Many of us pop a multi-vitamin every morning with breakfast or coffee, trying to give our health a little boost. But if you're taking the wrong one, you could be wasting time and money.
Supplements such as multi-vitamins and fish oil can help many of us make up for what we're not getting out of our diet. But if you don't read labels for a few key pieces of information, you could do more harm to your body than good.
The variety of supplements can seem almost endless when you're staring down the plethora of choices on store shelves. From A to zinc, the labels on multi-vitamins promise a lot of health benefits - but they're not all created equally.
Ochsner's Elmwood fitness dietician Rebecca Miller says reading the back labels is a must.
"What you're really looking for on these daily percent values, you want to look for mostly 100 percent," Miller says, "because if you're above 100 percent, you're just going to excrete them and waste money if it's a water-soluble vitamin."
For instance, vitamins B and C are water-soluble. So if you're taking a multi-vitamin that promises to give you 500 percent of what you need, your body will just dispose of the extra 400 percent.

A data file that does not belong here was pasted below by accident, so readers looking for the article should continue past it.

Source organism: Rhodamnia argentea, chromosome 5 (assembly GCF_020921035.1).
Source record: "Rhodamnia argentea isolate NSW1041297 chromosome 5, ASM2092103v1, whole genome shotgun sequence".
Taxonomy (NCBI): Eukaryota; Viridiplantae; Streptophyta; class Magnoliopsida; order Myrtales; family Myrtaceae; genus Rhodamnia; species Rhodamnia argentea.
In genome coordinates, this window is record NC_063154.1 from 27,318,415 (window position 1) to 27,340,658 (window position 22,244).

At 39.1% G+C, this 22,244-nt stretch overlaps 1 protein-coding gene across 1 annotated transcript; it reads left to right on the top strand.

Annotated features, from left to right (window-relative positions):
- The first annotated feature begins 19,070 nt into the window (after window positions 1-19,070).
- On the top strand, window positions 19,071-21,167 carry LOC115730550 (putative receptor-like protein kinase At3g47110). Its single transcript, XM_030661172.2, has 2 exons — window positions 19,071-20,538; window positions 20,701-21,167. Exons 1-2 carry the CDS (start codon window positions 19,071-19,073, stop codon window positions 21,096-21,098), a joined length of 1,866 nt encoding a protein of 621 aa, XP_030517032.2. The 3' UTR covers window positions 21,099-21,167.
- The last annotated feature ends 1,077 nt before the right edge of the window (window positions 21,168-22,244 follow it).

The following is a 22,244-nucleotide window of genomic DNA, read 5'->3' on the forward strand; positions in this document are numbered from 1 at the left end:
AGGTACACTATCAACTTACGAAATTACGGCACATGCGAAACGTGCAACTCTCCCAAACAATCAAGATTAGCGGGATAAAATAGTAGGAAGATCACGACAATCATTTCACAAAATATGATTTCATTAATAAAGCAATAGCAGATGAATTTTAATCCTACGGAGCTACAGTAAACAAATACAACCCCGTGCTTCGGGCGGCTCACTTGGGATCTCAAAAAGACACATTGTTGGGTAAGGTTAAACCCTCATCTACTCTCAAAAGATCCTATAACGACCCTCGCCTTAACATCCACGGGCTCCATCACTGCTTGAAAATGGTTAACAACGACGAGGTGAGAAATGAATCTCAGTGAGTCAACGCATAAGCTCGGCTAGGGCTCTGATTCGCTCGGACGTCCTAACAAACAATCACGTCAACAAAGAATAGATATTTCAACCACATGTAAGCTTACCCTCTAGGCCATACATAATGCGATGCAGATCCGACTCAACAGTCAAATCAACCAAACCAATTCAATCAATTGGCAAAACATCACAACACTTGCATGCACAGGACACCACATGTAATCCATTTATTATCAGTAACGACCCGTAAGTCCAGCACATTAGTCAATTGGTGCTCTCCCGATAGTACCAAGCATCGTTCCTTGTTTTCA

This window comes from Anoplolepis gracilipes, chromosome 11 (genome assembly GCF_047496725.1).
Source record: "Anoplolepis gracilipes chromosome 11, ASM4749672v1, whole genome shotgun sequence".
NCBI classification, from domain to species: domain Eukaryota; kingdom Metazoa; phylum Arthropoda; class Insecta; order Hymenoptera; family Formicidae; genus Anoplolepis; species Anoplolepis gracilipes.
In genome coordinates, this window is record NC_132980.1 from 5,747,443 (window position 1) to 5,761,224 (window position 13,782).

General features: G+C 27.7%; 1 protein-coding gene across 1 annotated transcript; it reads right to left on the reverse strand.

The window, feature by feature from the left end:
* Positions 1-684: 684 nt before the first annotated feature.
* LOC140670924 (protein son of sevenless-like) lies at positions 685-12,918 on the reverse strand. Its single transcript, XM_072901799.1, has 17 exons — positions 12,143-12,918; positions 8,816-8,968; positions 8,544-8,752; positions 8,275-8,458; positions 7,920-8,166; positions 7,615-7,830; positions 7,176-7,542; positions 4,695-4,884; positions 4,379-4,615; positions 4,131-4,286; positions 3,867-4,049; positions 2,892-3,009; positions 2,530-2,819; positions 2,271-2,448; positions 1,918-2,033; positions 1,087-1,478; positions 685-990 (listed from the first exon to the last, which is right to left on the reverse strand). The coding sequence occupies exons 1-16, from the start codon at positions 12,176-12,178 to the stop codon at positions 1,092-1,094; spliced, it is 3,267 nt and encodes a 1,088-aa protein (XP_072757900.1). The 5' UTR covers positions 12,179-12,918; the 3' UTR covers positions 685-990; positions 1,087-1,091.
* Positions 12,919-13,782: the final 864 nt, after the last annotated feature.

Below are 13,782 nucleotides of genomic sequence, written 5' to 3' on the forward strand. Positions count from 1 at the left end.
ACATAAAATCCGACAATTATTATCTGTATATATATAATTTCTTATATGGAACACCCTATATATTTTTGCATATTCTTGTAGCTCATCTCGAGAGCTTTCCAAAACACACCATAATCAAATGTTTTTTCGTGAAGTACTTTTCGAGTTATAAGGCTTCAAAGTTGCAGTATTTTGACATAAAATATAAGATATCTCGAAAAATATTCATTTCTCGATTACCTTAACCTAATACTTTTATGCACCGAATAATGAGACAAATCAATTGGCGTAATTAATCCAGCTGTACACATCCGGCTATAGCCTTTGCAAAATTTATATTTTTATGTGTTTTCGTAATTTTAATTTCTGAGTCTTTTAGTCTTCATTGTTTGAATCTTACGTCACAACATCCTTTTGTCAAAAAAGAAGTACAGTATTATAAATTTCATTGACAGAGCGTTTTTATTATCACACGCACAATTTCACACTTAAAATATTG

And yes, there is too much of a good thing, even a vitamin or a mineral. If it's fat-soluble, your body will store the extra in your fat, and that could lead to toxicity.
Miller also advises to look for verification from an independent body on your supplement label that the product actually contains everything promised.
"Our vitamins and supplements are not regulated by the FDA, so you want to have an outside testing agency or lab verify that what they say is in here is actually in here," she says.
How and when you take your multi-vitamin matters as well.
"You should always take them with food because as you're digesting the food, you're getting the most absorption for the vitamins and minerals at the same time," Miller says.
Miller also says that, if you take a calcium supplement, take it separately from your multi-vitamin because the two will compete for absorption.
Supplements are sort of like an insurance policy. We should still get the majority of our vitamins and minerals from food.
In order to maximize the health benefits of fruits and veggies, Miller recommends, "Cook them as little as possible. Steam them, don't boil them. Cut them in big pieces – more surface area means less nutrients are lost."
Omega-3 fish oil supplements are another popular health item these days. Miller says the key to choosing one is finding one with a combined 500 milligrams of EPA and DHA. Those are the actual Omega-3 fatty nutrients that are good for heart health.
"A lot of times with your Omega-3's, you get a lot of fillers in there," says Miller.
Talk to your doctor about determining exactly how much you need of which supplement. Although most people can benefit from multi-vitamins and fish oil, your doctor can run some simple tests to verify what you need - and what you don't.
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